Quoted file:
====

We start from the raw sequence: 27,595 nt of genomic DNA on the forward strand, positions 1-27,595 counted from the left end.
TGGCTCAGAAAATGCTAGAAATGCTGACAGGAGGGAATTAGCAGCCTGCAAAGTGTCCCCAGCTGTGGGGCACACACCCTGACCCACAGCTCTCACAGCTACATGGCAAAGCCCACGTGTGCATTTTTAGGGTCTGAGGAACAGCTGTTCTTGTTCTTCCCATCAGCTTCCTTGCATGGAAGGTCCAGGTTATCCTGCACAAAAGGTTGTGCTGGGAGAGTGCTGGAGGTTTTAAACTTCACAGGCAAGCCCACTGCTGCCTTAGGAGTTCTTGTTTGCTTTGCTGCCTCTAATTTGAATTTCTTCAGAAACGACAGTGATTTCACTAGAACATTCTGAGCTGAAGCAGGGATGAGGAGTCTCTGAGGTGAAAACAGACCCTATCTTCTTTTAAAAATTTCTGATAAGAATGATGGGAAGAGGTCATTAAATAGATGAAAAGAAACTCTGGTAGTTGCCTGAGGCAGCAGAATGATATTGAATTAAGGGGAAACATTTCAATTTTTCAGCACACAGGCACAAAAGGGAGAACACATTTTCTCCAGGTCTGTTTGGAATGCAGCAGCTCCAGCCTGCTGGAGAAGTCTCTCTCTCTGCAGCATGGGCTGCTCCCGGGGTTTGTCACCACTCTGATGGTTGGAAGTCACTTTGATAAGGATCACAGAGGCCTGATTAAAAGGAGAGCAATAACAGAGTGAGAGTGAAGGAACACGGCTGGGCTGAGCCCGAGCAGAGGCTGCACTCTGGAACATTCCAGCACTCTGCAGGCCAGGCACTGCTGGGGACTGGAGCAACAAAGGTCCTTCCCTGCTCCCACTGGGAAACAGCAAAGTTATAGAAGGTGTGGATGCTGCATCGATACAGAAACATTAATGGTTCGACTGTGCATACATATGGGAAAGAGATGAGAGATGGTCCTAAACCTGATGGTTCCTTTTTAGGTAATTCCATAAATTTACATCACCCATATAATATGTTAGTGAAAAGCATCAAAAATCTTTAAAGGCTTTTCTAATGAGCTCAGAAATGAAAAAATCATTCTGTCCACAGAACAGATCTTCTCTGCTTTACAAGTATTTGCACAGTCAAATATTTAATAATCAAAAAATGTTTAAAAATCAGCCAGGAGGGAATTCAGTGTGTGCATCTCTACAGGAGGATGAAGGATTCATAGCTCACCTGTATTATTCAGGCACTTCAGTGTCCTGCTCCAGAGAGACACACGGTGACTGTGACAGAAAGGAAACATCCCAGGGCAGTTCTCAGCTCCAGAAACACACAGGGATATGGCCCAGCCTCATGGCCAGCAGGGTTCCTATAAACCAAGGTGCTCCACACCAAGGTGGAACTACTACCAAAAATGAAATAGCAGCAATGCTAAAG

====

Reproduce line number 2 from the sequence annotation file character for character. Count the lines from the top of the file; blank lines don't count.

TGGCTCAGAAAATGCTAGAAATGCTGACAGGAGGGAATTAGCAGCCTGCAAAGTGTCCCCAGCTGTGGGGCACACACCCTGACCCACAGCTCTCACAGCTACATGGCAAAGCCCACGTGTGCATTTTTAGGGTCTGAGGAACAGCTGTTCTTGTTCTTCCCATCAGCTTCCTTGCATGGAAGGTCCAGGTTATCCTGCACAAAAGGTTGTGCTGGGAGAGTGCTGGAGGTTTTAAACTTCACAGGCAAGCCCACTGCTGCCTTAGGAGTTCTTGTTTGCTTTGCTGCCTCTAATTTGAATTTCTTCAGAAACGACAGTGATTTCACTAGAACATTCTGAGCTGAAGCAGGGATGAGGAGTCTCTGAGGTGAAAACAGACCCTATCTTCTTTTAAAAATTTCTGATAAGAATGATGGGAAGAGGTCATTAAATAGATGAAAAGAAACTCTGGTAGTTGCCTGAGGCAGCAGAATGATATTGAATTAAGGGGAAACATTTCAATTTTTCAGCACACAGGCACAAAAGGGAGAACACATTTTCTCCAGGTCTGTTTGGAATGCAGCAGCTCCAGCCTGCTGGAGAAGTCTCTCTCTCTGCAGCATGGGCTGCTCCCGGGGTTTGTCACCACTCTGATGGTTGGAAGTCACTTTGATAAGGATCACAGAGGCCTGATTAAAAGGAGAGCAATAACAGAGTGAGAGTGAAGGAACACGGCTGGGCTGAGCCCGAGCAGAGGCTGCACTCTGGAACATTCCAGCACTCTGCAGGCCAGGCACTGCTGGGGACTGGAGCAACAAAGGTCCTTCCCTGCTCCCACTGGGAAACAGCAAAGTTATAGAAGGTGTGGATGCTGCATCGATACAGAAACATTAATGGTTCGACTGTGCATACATATGGGAAAGAGATGAGAGATGGTCCTAAACCTGATGGTTCCTTTTTAGGTAATTCCATAAATTTACATCACCCATATAATATGTTAGTGAAAAGCATCAAAAATCTTTAAAGGCTTTTCTAATGAGCTCAGAAATGAAAAAATCATTCTGTCCACAGAACAGATCTTCTCTGCTTTACAAGTATTTGCACAGTCAAATATTTAATAATCAAAAAATGTTTAAAAATCAGCCAGGAGGGAATTCAGTGTGTGCATCTCTACAGGAGGATGAAGGATTCATAGCTCACCTGTATTATTCAGGCACTTCAGTGTCCTGCTCCAGAGAGACACACGGTGACTGTGACAGAAAGGAAACATCCCAGGGCAGTTCTCAGCTCCAGAAACACACAGGGATATGGCCCAGCCTCATGGCCAGCAGGGTTCCTATAAACCAAGGTGCTCCACACCAAGGTGGAACTACTACCAAAAATGAAATAGCAGCAATGCTAAAG